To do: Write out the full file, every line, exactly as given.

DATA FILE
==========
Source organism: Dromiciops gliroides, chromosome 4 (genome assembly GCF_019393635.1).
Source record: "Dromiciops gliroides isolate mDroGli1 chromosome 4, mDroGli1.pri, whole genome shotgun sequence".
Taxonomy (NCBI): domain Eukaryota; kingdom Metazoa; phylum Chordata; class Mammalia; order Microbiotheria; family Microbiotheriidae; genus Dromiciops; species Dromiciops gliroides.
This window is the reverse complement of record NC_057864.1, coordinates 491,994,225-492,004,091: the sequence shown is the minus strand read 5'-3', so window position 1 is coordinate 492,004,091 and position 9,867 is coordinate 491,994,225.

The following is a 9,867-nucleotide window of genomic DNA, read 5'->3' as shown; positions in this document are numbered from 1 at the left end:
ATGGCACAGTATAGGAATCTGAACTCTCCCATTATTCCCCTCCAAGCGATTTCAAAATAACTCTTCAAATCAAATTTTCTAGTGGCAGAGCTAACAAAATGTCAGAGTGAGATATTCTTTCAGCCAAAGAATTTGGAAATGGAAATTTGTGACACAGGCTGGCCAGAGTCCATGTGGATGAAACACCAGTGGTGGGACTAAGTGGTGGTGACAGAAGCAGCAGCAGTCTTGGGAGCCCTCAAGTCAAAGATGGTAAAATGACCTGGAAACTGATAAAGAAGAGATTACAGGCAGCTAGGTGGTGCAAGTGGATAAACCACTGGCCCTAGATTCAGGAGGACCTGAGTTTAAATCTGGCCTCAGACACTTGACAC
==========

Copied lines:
Source organism: Dromiciops gliroides, chromosome 4 (genome assembly GCF_019393635.1).
Source record: "Dromiciops gliroides isolate mDroGli1 chromosome 4, mDroGli1.pri, whole genome shotgun sequence".
Taxonomy (NCBI): domain Eukaryota; kingdom Metazoa; phylum Chordata; class Mammalia; order Microbiotheria; family Microbiotheriidae; genus Dromiciops; species Dromiciops gliroides.
This window is the reverse complement of record NC_057864.1, coordinates 491,994,225-492,004,091: the sequence shown is the minus strand read 5'-3', so window position 1 is coordinate 492,004,091 and position 9,867 is coordinate 491,994,225.

The following is a 9,867-nucleotide window of genomic DNA, read 5'->3' as shown; positions in this document are numbered from 1 at the left end:
ATGGCACAGTATAGGAATCTGAACTCTCCCATTATTCCCCTCCAAGCGATTTCAAAATAACTCTTCAAATCAAATTTTCTAGTGGCAGAGCTAACAAAATGTCAGAGTGAGATATTCTTTCAGCCAAAGAATTTGGAAATGGAAATTTGTGACACAGGCTGGCCAGAGTCCATGTGGATGAAACACCAGTGGTGGGACTAAGTGGTGGTGACAGAAGCAGCAGCAGTCTTGGGAGCCCTCAAGTCAAAGATGGTAAAATGACCTGGAAACTGATAAAGAAGAGATTACAGGCAGCTAGGTGGTGCAAGTGGATAAACCACTGGCCCTAGATTCAGGAGGACCTGAGTTTAAATCTGGCCTCAGACACTTGACAC